Wednesday, July 16, 2014

Farmhouse Mild (Batch 05): Recipe

This is the fifth iteration of Farmhouse Mild, and presented a good opportunity to try out a new yeast blend, which I always love.  In this case, it was GigaYeast Farmhouse Sour (GB121), which is new enough that it's not even on GigaYeast's website.  Instead, I had to take the description from Farmhouse Brewing Supply's website, which says that this is "a blend of Belgian ale yeast, Brett and lactic acid bacteria-- sweet, sour and a little funky."  This is my first product from them, and it sounds quite promising.  Hopefully the IBU in this one don't interfere too much with the lacto performance.

The other half of this batch is with an evolving blend that I've been using, Ambrosia Blend 05, which is a mixture of Yeast Bay Wallonian Farmhouse, East Coast Yeast Farmhouse Brett (Pure Strain) (ECY03-B), and Ambrosia Blend 002 (East Coast Yeast Saison Blend (ECY08), Brett C., and Brett Trois).

For the grist, I went with my typical mixture of a few different grains, including several adjuncts.  I started fairly late in the day, so ended up using some wheat and rye, foregoing the oats and raw spelt that I've used in the past.  (I want to try a cereal mash the next time I use raw spelt, and I was nearly out of oats.)  For hops, standard 60-minute addition for a bit of bitterness and for flameout, as always, I went with a decent amount of fragrant American hops.  In this case, Simcoe.

The recipe for the full batch is as follows:

Batch Number: 90
Brew Date: July 6, 2014
Bottle/Keg Date:
Batch Size: 10 Gallon
OG: 1.042 (estimated); 1.040 (measured)
FG: 1.003 (estimate); 1.005 (GigaYeast);
Fermentation Temperature: 72*F
IBU: 24
ABV: 5.2% (est.)
SRM: 4.0

Mash: Single infusion for 60 minutes at 152 F.
Boil: 60 minute


10lb 6oz French Pilsner
2lb Wheat, Flaked
1lb Vienna Malt
1lb Rye Malt
1lb White Wheat Malt
12oz Acidulated Malt

Salts & Water

8.0g Calcium Chloride (all added directly to the kettle)
4.0g Gypsum (all added directly to the kettle)

Resulting water profile (based on BrewCipher) is as follows:

Mash pH (est.): 5.42  (measurement swung from 5.4 to 5.5)
Calcium: 94
Magnesium: 12
Sodium: 7
Chloride: 88
Sulfate: 70

I used lactic acid to adjust the pH of the sparge water, adding 5mL to the 8.75 gallons of water used for the sparge.


1oz Nugget (13.3 AAU), pellet, at 60 minutes
4oz Simcoe (13.0 AAU), pellet, at flameout


2 tsp. Wyeast Yeast Nutrient at 10 minutes


5 Gallons: GigaYeast Farmhouse Sour (GB121) (Generation 1)

5 Gallons: Ambrosia Blend 05 (Generation 2)

For the GigaYeast portion, I simply pitched the pack, which was quite fresh (June 25, 2014).

For the Ambrosia Blend 05 portion, I calculated that I needed 85mL of slurry from the Demeter Vert cake.  Roughly 1.8 billion cells/mL based on the calculating from my previous slurry post.  Viability should be near 96% harvesting today according to, so take starting volume of 154 billion cells to get to 148 viable cells.  154/1.8 = 85.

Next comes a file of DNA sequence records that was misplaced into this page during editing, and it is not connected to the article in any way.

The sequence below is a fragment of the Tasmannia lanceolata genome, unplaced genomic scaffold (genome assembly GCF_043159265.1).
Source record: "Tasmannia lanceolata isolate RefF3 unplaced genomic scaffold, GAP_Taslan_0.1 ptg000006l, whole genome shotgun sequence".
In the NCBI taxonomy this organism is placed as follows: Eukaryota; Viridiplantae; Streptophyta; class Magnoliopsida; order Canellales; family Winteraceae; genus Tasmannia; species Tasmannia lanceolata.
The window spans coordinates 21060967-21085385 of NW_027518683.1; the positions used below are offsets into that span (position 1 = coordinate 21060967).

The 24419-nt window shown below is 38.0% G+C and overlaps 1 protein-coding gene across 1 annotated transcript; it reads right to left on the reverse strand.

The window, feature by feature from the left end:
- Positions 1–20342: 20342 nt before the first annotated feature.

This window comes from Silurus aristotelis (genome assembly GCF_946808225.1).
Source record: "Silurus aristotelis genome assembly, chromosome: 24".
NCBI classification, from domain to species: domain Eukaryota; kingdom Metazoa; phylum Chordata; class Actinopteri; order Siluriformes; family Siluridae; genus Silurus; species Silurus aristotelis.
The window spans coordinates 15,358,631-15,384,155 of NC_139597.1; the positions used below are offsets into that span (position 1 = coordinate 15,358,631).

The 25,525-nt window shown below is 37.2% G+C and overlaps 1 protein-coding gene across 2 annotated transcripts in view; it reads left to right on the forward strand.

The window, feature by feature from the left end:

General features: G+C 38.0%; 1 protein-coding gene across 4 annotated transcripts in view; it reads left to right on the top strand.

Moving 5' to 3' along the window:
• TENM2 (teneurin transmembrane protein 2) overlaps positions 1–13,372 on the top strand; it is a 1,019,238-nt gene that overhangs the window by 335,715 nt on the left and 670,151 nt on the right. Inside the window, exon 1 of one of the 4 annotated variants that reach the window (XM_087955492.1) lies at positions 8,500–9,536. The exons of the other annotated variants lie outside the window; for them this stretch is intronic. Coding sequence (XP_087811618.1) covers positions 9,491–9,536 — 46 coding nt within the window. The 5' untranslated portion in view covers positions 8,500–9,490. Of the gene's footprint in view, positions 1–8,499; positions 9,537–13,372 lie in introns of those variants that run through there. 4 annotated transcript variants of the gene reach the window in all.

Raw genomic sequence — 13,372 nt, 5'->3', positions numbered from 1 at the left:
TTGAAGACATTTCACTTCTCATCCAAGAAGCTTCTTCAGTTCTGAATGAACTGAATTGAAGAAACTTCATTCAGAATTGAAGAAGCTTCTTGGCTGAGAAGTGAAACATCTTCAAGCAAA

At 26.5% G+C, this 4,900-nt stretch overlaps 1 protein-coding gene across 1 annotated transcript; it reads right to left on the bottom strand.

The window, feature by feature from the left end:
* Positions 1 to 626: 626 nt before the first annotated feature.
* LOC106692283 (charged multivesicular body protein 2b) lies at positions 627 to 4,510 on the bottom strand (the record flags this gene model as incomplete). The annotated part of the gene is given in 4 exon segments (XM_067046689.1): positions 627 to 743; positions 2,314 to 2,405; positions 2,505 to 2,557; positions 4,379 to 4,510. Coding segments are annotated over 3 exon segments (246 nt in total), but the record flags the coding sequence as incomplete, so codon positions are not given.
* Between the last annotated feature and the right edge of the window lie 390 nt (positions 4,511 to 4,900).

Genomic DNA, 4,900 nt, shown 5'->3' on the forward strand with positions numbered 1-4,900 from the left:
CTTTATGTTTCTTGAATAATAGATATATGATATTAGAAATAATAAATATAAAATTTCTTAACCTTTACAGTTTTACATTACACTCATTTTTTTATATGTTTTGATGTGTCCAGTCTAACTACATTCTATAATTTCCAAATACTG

07.06.2014: Chilled to 70*F and pitched into a water bath that should sit at 70-72*F based on the setting (72*F) and differential (2*F).  Each bucket received 30 seconds of pure oxygen through a stone.

07.07.2014: At 24 hours, water bath is at 74*F, likely because it was over 90*F outside. Temperature should come back down a bit over night back toward 72*F.

07.09.2014: At 2.5 days, beer sitting at 70*F. Controller still set at 72*F with a 2*F differential.

07.27.2014: GigaYeast Farmhouse Sour portion measures 1.005 as final gravity, using the BrewCipher refractometer conversion.  10 Plato originally, and now measuring 3.75 Plato, converting to 1.0047 FG.

Same gravity readings for the Ambrosia Blend 05 portion.

The GigaYeast portion was blended into a new batch of Science & Art #3, with this one consisting of 4.5 gallons of Farmhouse Mild, one gallon of Citrine (dreg portion of Blend 05), and one gallon of Demeter Passion (from 5 bottles)

The Ambrosia Blend 05 portion was put into a keg.  Oddly, tasted normal at the beginning of the day, but after transferring to the keg and sitting for a few hours, I noticed some diacetyl.  That's happened with this one before, and ended up being why I added the lemon guavas to Farmhouse Mild (Lemon Guava), as those gave some additional sugars to get the Brett going again, which allowed it to clean up diacetyl presumably created by pedio that's infected plenty in the brewery (originally introduced through Crooked Stave dregs, which seem to have a pedio strain that really kicks up diacetyl).

If this one ends up showing signs of diacetyl after two weeks on its own in the keg (I intentionally transferred a decent amount of the cake to have Brett in suspension), then I'll consider adding in some fruit, or maybe even bottling and priming with some fruit juice.  It may take a bit of time, but the Brett should be able to clean up pedio's mess.

08.24.2014: For the portion that had some issues with diacetyl, I transferred it back to a carboy on top of the juice from 8 pounds of watermelon.  I also added some fresh yeast from Demeter Automne, hoping to capture enough Brett to clean things up.

11.16.2014: Tasting notes for the watermelon portion can be found here.

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